books

Marcie Sillman talks to local author Garth Stein about his latest novel "A Sudden Light." Set in a historic estate in Seattle, the novel follows the Riddell family's past and present.   

This story originally aired October 1, 2014.

Scandal hit the AFC title game when it was discovered that the New England Patriots used underinflated footballs.
Flickr Photo/frankieleon (CC-BY-NC-ND)

Jeannie Yandel talks to David Callahan, author of "The Cheating Culture: Why More Americans Are Doing Wrong To Get Ahead,"  about why we cheat and why there is so much cheating in professional sports.

Flickr Photo/Greg McMullin (CC-BY-NC-ND)

Ross Reynolds interviews journalist and author Steven Brill about his new book, "America’s Bitter Pill: Money, Politics, Backroom Deals, and the Fight to Fix Our Broken Health Care System."

While finishing the book Brill had his chest sawed open for emergency heart surgery. A dream he had the night before the operation revealed a truth about the health care system. 

Atlantic coast ocean jersey shore
Flickr Photo/Nathan Siemers (CC-BY-NC-ND)

Marcie Sillman speaks with beloved librarian Nancy Pearl about the book pick of the week by Canadian writer Emma Hooper, a first-time novelist. Called "Etta and Otto and Russell and James," it is about a middle-aged woman who decides to walk from her home on Canada's Great Plains all the way to the Atlantic coast.

Author Domingo Martinez
Courtesy of Nicole Rule

Ross Reynolds speaks with author Domingo Martinez about his new memoir, “My Heart is a Drunken Compass," which recounts two terrifying late night phone calls about loved ones in the emergency room.

Martinez lives in Seattle and his work sketches life in the city, but often hearkens back to Brownsville, Texas, where he grew up in the 1980s and '90s. His first book, “The Boy Kings of Texas,” was a New York Times best seller. 

Poet Tod Marshall.
Courtesy of Amy Sinisterra

In "Three Dreams from the Eastside of the Mountains," a sprawling, rollickingly Whitmanesque love poem, Tod Marshall summons the wildly various landscapes and identities of Washington state. 

"Ask the swirling dirt rising in spirals/from dusty furrows just outside of Ephrata"

A new year is a good time to try something new. Librarian Nancy Pearl talks to KUOW's Marcie Sillman about a first-time novelist from Spokane named S.M. Hulse. Her book, set in Montana, is called "Black River."

Ross Reynolds talks with author Joel Kotkin about his new book, "The New Class Conflict."

Musician and author James McBride.
Flickr Photo/American Library Association (CC-BY-NC-ND)

As you listen to this episode of Speakers Forum, keep in mind that author James McBride gave this talk without any notes. In it he riffs on his family, career, books and life in America with thoughtful, humorous and inspiring improvisation.

Flickr Photo/Joe Thorn (CC-BY-NC-ND)

Marcie Sillman talks to librarian Nancy Pearl about her recommendation for the week: "Spooner," a novel by Pete Dexter that Pearl first read in 2009 and still loves.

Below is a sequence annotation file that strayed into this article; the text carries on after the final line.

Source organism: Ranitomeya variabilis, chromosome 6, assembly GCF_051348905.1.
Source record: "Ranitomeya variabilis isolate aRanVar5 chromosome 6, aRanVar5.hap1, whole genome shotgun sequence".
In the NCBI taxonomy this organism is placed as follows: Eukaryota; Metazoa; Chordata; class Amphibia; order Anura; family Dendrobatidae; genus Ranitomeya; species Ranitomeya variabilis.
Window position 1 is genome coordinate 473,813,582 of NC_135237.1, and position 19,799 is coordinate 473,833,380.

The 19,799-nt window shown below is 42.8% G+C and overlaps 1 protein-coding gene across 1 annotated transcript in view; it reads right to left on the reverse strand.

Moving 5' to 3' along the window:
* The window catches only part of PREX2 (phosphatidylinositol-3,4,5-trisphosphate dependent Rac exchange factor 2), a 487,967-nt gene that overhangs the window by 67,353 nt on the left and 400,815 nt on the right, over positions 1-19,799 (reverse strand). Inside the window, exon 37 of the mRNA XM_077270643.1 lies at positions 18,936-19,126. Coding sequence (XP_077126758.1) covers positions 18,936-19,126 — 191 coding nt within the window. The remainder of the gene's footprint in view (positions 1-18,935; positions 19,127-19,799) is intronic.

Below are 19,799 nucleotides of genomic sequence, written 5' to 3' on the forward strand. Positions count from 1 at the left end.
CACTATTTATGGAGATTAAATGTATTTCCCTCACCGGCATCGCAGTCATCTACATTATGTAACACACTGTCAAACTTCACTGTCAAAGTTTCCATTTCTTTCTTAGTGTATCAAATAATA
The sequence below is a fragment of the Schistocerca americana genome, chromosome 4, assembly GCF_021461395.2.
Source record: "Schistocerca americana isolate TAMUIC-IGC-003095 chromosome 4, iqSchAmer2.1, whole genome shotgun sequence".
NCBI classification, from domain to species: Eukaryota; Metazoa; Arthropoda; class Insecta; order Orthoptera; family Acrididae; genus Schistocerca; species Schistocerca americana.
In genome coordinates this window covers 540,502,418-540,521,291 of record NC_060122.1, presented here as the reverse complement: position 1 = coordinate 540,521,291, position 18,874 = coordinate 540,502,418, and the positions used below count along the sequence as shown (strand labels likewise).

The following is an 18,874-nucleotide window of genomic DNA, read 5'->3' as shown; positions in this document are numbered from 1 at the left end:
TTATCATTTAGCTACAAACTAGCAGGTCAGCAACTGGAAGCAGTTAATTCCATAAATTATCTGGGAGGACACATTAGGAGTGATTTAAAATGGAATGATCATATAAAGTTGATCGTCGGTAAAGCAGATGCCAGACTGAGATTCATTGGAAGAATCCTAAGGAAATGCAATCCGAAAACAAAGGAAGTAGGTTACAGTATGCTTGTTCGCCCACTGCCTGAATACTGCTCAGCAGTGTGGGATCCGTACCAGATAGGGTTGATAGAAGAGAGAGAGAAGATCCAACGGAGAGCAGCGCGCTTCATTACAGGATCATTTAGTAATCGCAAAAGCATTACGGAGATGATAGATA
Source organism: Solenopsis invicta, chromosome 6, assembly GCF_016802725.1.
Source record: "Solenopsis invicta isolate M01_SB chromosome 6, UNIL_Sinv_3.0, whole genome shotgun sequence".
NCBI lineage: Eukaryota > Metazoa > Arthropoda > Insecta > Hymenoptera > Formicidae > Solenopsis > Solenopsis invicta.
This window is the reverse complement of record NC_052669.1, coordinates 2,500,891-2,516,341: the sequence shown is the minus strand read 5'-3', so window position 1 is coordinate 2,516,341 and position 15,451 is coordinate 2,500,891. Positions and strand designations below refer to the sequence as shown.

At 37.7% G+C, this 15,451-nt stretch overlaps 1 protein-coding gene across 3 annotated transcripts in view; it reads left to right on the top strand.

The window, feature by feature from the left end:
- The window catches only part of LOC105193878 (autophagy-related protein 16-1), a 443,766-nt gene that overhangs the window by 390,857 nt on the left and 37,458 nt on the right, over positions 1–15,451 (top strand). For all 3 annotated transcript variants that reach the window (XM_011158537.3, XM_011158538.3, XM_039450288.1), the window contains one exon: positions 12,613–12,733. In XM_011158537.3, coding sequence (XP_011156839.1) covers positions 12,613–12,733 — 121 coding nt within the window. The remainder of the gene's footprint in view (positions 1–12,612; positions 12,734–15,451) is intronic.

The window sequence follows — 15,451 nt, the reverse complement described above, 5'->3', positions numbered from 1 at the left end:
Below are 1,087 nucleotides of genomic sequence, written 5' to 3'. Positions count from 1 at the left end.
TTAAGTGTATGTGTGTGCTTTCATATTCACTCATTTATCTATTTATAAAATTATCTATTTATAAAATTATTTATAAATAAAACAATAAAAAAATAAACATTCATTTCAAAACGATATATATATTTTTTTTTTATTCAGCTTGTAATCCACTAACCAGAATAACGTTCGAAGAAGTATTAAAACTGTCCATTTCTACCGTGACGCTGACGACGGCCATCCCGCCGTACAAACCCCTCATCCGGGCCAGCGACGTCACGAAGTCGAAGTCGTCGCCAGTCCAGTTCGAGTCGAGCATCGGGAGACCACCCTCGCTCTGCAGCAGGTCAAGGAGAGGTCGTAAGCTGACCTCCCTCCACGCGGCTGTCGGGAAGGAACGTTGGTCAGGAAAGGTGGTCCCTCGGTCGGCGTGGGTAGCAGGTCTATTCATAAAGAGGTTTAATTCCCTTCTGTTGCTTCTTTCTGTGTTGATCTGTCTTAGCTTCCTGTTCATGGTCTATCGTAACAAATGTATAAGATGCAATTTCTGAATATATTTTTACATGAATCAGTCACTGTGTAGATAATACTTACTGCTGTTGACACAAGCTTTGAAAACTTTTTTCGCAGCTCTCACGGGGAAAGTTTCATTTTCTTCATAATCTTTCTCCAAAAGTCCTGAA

Charles R. Johnson with Ralph Ellison
Wikipedia Photo/Robin Platzer

As a teenager, University of Washington professor emeritus Charles Johnson discovered a book on yoga and meditation on his mom’s bookshelf that sparked his interest in practicing Buddhism.

Johnson spoke with Marcie Sillman on KUOW’s The Record to discuss the intersection of race, religion and his writing. His newest book is called “Taming the Ox: Buddhist Stories and Reflections on Politics, Race, Culture, and Spiritual Practice.”

The sign at Pike Place Market.
Flickr Photo/Jonathan Cohen (CC-BY-NC-ND)

Marcie Sillman talks with former Seattle PI arts writer R.M. Campbell about the civic group Allied Arts and the role it played in shaping the city. Campbell's new book is called "Stirring Up Seattle: Allied Arts in the Civic Landscape."

Walter Benjamin in 1928.
Wikimedia Commons

Walter Benjamin was a radical German philosopher and critic. In the 1920s and 30s his fascination with new technology lead him to create a series of radio broadcasts. No recordings of those broadcasts remain. We don’t even know what Benjamin sounded like, though it has been said he was a talented performer. Benjamin, who was Jewish, committed suicide in 1940 when he became trapped in his attempt to escape the Nazis.

Flickr Photo/Gexydaf (CC-BY-NC-ND)

Marcie Sillman talks with bookhugger Nancy Pearl about a new book that can help you improve your knowledge base for the beginning of the new year. Pearl recommends "Knowledge is Beautiful," by David McCandless.

Thornton Wilder, the novelist. Storyteller Gary Heyde wrote him letters before his death.
Wikimedia Commons

In 1975, I was on the verge of a nervous breakdown.

Someone handed me a copy of Thornton Wilder’s “The Eighth Day.” When I finished that novel, someone else handed me “Theopolis North.”

I decided I had to get in touch with Thornton Wilder. I remembered from the play “Our Town,” by Wilder, that little Rebecca tells the story of Jane Crofut getting the most amazing letter.

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